The use of auxin-impregnated toothpicks stimulated adventitious root formation in genotypes of Juglans `Paradox' that had been backcrossed to J. regia. These genotypes were selected as potential rootstocks because of improved tolerance to cherry leaf roll virus and Phytophthora spp. Other auxin applications including quick dips and talc formulations had little or no effect. The use of toothpicks lowered the concentration of IBA necessary for root initiation compared to previously reported results using quick dips. Toothpicks were inserted transversely into holes drilled 1 to 2 cm above the base of cuttings. Callus and roots always formed at the location of the toothpicks rather than at the base of the cutting. Roots were formed using this method in simple layering, hardwood, and semi-hardwood cuttings. Of all the cuttings that rooted, 90% rooted with toothpicks whereas only 10% rooted using a quick dip. This method may have potential for increasing the efficiency of rooting other difficult-to-root plants.
Somatic embryos of Juglans regia transformed with Agrobacterium rhizogenes Rol B gene and non-transgenic lines were proliferated on basal DKW medium. They were then transferred to media containing different concentrations of ABA, IBA and BA to increase the rate of proliferation and maturation. Transgenic embryos required 50 μM ABA and 40 μM IBA whereas non-transgenic embryos required 40μM ABA and 10 μM IBA. Neither kind of embryos required BA. Roots were. induced by drying embryos at 75% for 2-3 weeks until they lost about 30% fresh weight and then transferring them to basal DKW medium for an additional 2 weeks in the dark. Over 50% of the somatic embryos grown on medium containing both ABA and IBA developed well defined root systems compared to less than 15% of embryos grown on basal medium. A combination of 27 μM GA, and 9 μM BA was needed for development of shoot systems and germination of both transgenic and non-transgenic rooted embryos. Anatomical studies followed to characterize the extent of development at each stage.
The relative stabilities of IAA and IBA under various tissue culture procedures were determined. IBA was significantly more stable than IAA to autoclaving. IBA was also found to be more stable than IAA in liquid Murashige and Skoog medium (MS) under growth chamber conditions. The stabilities of IBA and IAA were similar in agar-solidified MS. Light provided by cool-white fluorescent bulbs promoted degradation of IAA and IBA in both liquid and agar media. Activated charcoal in concentrations as high as 5% was found to adsorb more than 97% of IAA and IBA in liquid MS. These results have important implications for the preparation, storage, and handling of IBA and IAA in plant tissue culture. Chemical names used: indole-3-acetic acid (IAA); indole-3-butyric acid (IBA).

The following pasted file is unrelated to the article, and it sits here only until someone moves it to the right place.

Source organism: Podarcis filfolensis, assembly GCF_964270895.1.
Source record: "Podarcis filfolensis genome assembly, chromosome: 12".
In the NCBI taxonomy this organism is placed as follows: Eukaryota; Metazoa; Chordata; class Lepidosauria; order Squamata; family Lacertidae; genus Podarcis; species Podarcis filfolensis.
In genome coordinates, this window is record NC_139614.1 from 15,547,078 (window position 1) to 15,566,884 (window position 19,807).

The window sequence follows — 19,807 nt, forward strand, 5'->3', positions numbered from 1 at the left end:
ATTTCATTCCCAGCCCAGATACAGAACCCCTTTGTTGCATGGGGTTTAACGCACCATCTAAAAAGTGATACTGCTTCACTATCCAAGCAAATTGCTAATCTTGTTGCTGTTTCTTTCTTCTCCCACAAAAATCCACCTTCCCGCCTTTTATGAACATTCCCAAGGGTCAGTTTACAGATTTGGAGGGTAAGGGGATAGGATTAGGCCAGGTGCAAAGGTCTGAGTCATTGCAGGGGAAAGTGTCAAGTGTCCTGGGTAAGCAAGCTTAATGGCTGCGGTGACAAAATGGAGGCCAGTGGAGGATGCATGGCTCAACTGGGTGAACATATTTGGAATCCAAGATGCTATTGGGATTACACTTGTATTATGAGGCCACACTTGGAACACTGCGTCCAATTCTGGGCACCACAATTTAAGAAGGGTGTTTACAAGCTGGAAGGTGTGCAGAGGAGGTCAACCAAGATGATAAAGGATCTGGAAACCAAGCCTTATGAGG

Development of roots on M.26 apple shoots grown in vitro induced by A. rhizogenes was compared with that of roots induced by NAA. Shoots were inoculated with 4-day colonies of A. rhizogenes strain A4 and were sampled at 1, 2, 4, 8 weeks after inoculation. Roots formed on approximately 30% of inoculated shoots. Roots induced by A. rhizogenes typically were agravitropic and branching. The outer layer of cells on these roots, especially on older roots, often resembled callus and sloughed off easily when the plants were transferred. The internal structure of the roots did not differ between the two treatments. Roots induced by NAA always arose endogenously and clear connections to the vascular system of the shoots were apparent. Many roots induced by A. rhizogenes appeared to develop exogenously, arising from anomalous cellular proliferation in the cortex of the apple stems or in callus at the base of the stem. These roots also showed vascular connections to the shoot.
Epicuticular wax fine structure on leaves from carnation (Dianthus caryophyllus L.) grown in the greenhouse or regenerated from shoot tip culture was compared by scanning electron microscopy. Wax rods densely covered the glaucous leaf surface of greenhouse-grown plants. Irregularly-shaped wax plates were observed on leaves of glaucous plantlets, but no structured wax was seen on non-glaucous plantlets, which comprised the majority of plantlets. During 2½ weeks in the greenhouse, increasing amounts of structured epicuticular wax developed on leaves of glaucous plantlets but not of non-glaucous plantlets. The low survival rate of carnation plantlets regenerated in vitro may be explained by their lack of epicuticular wax structure which results in excess desiccation when they are transferred from in vitro conditions to the greenhouse.